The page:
Benedict of York
Benedict of York (died 1189) was a moneylender and a leading member of the 12th century Jewish community in York, England. Benedict was considered the second greatest moneylender in York after Josce of York. Benedict acquired several lands as a result of his activities and debts to him were still being honoured a decade after his death.
Benedict attended the coronation of King Richard I along with Josce of York, and was forcibly baptised as "William" during the subsequent attacks on the Jewry of London at Richard's coronation. Benedict was severely wounded in the attack and accepted a Christian baptism from a monk from York, Prior William of St. Mary's Abbey. Benedict recanted his Christian faith the next day when summoned before King Richard. The Archbishop of Canterbury, Baldwin of Forde, said of Benedict's recantation that "...if he will not be a Christian, let him be the devil's man". Benedict later appealed to King Richard to allow him to return to his Jewish faith, though this was against canon laws.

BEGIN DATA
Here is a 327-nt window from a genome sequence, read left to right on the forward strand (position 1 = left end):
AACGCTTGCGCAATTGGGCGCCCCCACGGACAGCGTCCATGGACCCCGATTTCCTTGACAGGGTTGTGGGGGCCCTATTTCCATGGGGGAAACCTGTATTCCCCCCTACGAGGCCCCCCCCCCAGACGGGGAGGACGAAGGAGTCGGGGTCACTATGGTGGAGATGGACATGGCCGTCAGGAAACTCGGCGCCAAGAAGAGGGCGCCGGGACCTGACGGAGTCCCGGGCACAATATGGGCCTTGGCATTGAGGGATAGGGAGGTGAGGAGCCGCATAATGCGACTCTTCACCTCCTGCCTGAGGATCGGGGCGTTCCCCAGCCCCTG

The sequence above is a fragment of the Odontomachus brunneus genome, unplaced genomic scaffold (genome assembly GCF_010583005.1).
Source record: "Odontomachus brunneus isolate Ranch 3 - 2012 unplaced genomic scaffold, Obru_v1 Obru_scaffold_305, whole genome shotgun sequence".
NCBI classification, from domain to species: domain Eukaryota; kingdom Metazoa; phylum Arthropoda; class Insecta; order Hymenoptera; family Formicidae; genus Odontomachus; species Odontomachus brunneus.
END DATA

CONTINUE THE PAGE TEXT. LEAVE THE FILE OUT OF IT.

He died in Northampton soon after his forced baptism. The chronicler Roger of Hoveden said that Benedict was buried in neither the Jewish or Christian cemetery in Northampton following his death as a result of his recantation. Benedict's house at Spen Lane was described by William of Newbury as like "unto a royal palace in size and strength". Benedict's children and his widow were burnt alive in his house during the Easter York riot in 1190.
- "Benedict of York". Jewish Encyclopedia. Retrieved 4 October 2013.
- Richard Barrie Dobson (2010). The Jewish Communities of Medieval England: The Collected Essays of R.B. Dobson. Borthwick Publications. pp. 8–. ISBN 978-1-904497-48-6.
- Robin R. Mundill (9 August 2010). The King's Jews: Money, Massacre and Exodus in Medieval England. Continuum. pp. 79–. ISBN 978-1-84725-186-2.
- "BBC - Religions - Judaism: York pogrom, 1190". Retrieved 2016-03-04.